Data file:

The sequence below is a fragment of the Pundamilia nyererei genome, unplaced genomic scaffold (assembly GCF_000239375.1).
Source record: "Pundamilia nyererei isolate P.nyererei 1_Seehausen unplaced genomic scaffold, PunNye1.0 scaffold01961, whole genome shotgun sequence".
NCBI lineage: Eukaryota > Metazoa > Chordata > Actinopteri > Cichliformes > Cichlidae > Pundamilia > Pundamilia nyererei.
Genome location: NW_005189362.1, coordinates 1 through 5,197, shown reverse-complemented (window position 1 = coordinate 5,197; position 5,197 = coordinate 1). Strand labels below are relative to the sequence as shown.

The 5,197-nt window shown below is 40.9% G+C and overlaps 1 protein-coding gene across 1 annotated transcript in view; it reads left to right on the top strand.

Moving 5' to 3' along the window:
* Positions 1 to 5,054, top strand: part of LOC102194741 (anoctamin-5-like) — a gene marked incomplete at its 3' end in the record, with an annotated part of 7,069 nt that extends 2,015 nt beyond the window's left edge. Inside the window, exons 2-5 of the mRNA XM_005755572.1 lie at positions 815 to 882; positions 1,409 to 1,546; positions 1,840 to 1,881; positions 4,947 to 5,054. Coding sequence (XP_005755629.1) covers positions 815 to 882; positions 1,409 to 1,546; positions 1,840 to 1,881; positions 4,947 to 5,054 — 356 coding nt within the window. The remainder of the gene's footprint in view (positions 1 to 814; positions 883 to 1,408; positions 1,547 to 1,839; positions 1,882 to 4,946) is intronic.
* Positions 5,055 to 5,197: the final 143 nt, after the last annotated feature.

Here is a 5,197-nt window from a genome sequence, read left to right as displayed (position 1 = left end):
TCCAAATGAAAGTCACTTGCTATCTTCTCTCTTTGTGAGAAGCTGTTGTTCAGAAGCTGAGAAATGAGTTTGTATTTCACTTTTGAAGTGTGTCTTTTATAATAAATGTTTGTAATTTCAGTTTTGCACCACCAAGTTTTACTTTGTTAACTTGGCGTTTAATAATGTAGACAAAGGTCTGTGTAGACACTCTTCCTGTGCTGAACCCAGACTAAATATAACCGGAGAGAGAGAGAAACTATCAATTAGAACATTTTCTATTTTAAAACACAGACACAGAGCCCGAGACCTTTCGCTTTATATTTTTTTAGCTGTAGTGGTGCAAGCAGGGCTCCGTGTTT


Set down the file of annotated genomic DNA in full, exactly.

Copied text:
The sequence below is a fragment of the Pundamilia nyererei genome, unplaced genomic scaffold (assembly GCF_000239375.1).
Source record: "Pundamilia nyererei isolate P.nyererei 1_Seehausen unplaced genomic scaffold, PunNye1.0 scaffold01961, whole genome shotgun sequence".
NCBI lineage: Eukaryota > Metazoa > Chordata > Actinopteri > Cichliformes > Cichlidae > Pundamilia > Pundamilia nyererei.
Genome location: NW_005189362.1, coordinates 1 through 5,197, shown reverse-complemented (window position 1 = coordinate 5,197; position 5,197 = coordinate 1). Strand labels below are relative to the sequence as shown.

The 5,197-nt window shown below is 40.9% G+C and overlaps 1 protein-coding gene across 1 annotated transcript in view; it reads left to right on the top strand.

Moving 5' to 3' along the window:
* Positions 1 to 5,054, top strand: part of LOC102194741 (anoctamin-5-like) — a gene marked incomplete at its 3' end in the record, with an annotated part of 7,069 nt that extends 2,015 nt beyond the window's left edge. Inside the window, exons 2-5 of the mRNA XM_005755572.1 lie at positions 815 to 882; positions 1,409 to 1,546; positions 1,840 to 1,881; positions 4,947 to 5,054. Coding sequence (XP_005755629.1) covers positions 815 to 882; positions 1,409 to 1,546; positions 1,840 to 1,881; positions 4,947 to 5,054 — 356 coding nt within the window. The remainder of the gene's footprint in view (positions 1 to 814; positions 883 to 1,408; positions 1,547 to 1,839; positions 1,882 to 4,946) is intronic.
* Positions 5,055 to 5,197: the final 143 nt, after the last annotated feature.

Here is a 5,197-nt window from a genome sequence, read left to right as displayed (position 1 = left end):
TCCAAATGAAAGTCACTTGCTATCTTCTCTCTTTGTGAGAAGCTGTTGTTCAGAAGCTGAGAAATGAGTTTGTATTTCACTTTTGAAGTGTGTCTTTTATAATAAATGTTTGTAATTTCAGTTTTGCACCACCAAGTTTTACTTTGTTAACTTGGCGTTTAATAATGTAGACAAAGGTCTGTGTAGACACTCTTCCTGTGCTGAACCCAGACTAAATATAACCGGAGAGAGAGAGAAACTATCAATTAGAACATTTTCTATTTTAAAACACAGACACAGAGCCCGAGACCTTTCGCTTTATATTTTTTTAGCTGTAGTGGTGCAAGCAGGGCTCCGTGTTT